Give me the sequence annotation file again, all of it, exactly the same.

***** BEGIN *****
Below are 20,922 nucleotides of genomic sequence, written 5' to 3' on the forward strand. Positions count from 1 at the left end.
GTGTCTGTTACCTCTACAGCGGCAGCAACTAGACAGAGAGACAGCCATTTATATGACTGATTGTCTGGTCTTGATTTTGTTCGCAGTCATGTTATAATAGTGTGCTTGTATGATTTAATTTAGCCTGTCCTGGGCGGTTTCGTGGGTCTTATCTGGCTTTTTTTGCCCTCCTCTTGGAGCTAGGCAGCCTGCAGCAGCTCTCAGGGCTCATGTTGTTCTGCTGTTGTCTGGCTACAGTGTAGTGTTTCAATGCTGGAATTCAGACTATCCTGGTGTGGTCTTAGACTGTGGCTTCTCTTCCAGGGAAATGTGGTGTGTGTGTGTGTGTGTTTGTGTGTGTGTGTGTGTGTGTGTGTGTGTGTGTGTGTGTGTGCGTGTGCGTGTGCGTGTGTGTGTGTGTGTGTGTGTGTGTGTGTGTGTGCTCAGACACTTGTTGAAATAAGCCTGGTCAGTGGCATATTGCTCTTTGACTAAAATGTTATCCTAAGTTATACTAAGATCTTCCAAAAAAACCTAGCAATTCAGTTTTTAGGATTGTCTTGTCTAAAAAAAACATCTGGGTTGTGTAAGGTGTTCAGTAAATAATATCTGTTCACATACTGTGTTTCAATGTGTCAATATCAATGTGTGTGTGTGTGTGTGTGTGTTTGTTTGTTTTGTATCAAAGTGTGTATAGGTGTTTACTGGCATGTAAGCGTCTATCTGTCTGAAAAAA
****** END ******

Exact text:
Below are 20,922 nucleotides of genomic sequence, written 5' to 3' on the forward strand. Positions count from 1 at the left end.
GTGTCTGTTACCTCTACAGCGGCAGCAACTAGACAGAGAGACAGCCATTTATATGACTGATTGTCTGGTCTTGATTTTGTTCGCAGTCATGTTATAATAGTGTGCTTGTATGATTTAATTTAGCCTGTCCTGGGCGGTTTCGTGGGTCTTATCTGGCTTTTTTTGCCCTCCTCTTGGAGCTAGGCAGCCTGCAGCAGCTCTCAGGGCTCATGTTGTTCTGCTGTTGTCTGGCTACAGTGTAGTGTTTCAATGCTGGAATTCAGACTATCCTGGTGTGGTCTTAGACTGTGGCTTCTCTTCCAGGGAAATGTGGTGTGTGTGTGTGTGTGTTTGTGTGTGTGTGTGTGTGTGTGTGTGTGTGTGTGTGTGTGTGCGTGTGCGTGTGCGTGTGTGTGTGTGTGTGTGTGTGTGTGTGTGTGTGCTCAGACACTTGTTGAAATAAGCCTGGTCAGTGGCATATTGCTCTTTGACTAAAATGTTATCCTAAGTTATACTAAGATCTTCCAAAAAAACCTAGCAATTCAGTTTTTAGGATTGTCTTGTCTAAAAAAAACATCTGGGTTGTGTAAGGTGTTCAGTAAATAATATCTGTTCACATACTGTGTTTCAATGTGTCAATATCAATGTGTGTGTGTGTGTGTGTGTGTTTGTTTGTTTTGTATCAAAGTGTGTATAGGTGTTTACTGGCATGTAAGCGTCTATCTGTCTGAAAAAA